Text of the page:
|Publication number||US7810093 B2|
|Application number||US 10/989,704|
|Publication date||Oct 5, 2010|
|Filing date||Nov 15, 2004|
|Priority date||Nov 14, 2003|
|Also published as||US20050131865|
|Publication number||10989704, 989704, US 7810093 B2, US 7810093B2, US-B2-7810093, US7810093 B2, US7810093B2|
|Inventors||Terry R. Jones, Pythagoras C. Watson, William Tuel, Larry Brenner, Patrick Caffrey, Jeffrey Fier|
|Original Assignee||Lawrence Livermore National Security, Llc|
|Export Citation||BiBTeX, EndNote, RefMan|
|Patent Citations (8), Non-Patent Citations (5), Referenced by (19), Classifications (12), Legal Events (7)|
|External Links: USPTO, USPTO Assignment, Espacenet|
This application claims priority in provisional application filed on Nov. 14, 2003, entitled “Parallel Aware Scaling” Ser. No. 60/520,159, by inventors Terry R. Jones et al.
The United States Government has rights in this invention pursuant to Contract No. W-7405-ENG-48 between the United States Department of Energy and the University of California for the operation of Lawrence Livermore National Laboratory.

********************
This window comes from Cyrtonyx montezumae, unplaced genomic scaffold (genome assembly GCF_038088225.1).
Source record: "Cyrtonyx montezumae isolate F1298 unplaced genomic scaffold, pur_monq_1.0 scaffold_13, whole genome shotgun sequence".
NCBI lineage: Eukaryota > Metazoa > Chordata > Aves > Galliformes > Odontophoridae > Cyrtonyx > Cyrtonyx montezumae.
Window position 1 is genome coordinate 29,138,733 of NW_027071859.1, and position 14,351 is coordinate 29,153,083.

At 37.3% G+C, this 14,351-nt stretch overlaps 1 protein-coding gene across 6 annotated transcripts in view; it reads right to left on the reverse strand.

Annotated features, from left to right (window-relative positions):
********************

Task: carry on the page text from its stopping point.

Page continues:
The present invention relates to job scheduling in a parallel environment, and more particularly to dedicated job co-scheduling of a parallel application which coordinates system interferences and task priorities between nodes and within a node, to increase overlapping periods of synchronizing collective operations and thereby increase performance and scalability.
In a parallel computing environment (such as for example the IBM Parallel Environment (PE) running on the operating system sold under the trademark AIX® by IBM Corporation), “synchronizing collective operations” are operations in which a set of processes (typically every process) participates and no single process can continue until every process has participated. Illustrative examples of synchronizing collective operations from the MPI interface of the PE include MPI_Barrier, MPI_Allreduce, and MPI_Allgather . While required for a large class of parallel algorithms and therefore quite common, synchronizing collective operations can pose serious challenges to the performance and scalability of a parallel job/application. In particular, such synchronous collectives are vulnerable to interference from random occurrences of routine system and/or daemon activity (e.g. timer decrement interrupt processing, daemons associated with file system activity, daemons associated with membership services, monitoring daemons, cron jobs, etc.), since a single instance of a laggard process will impede or block the progress of every other process. This can result in a cascading effect, causing serialization and degrading performance and scalability of the parallel application.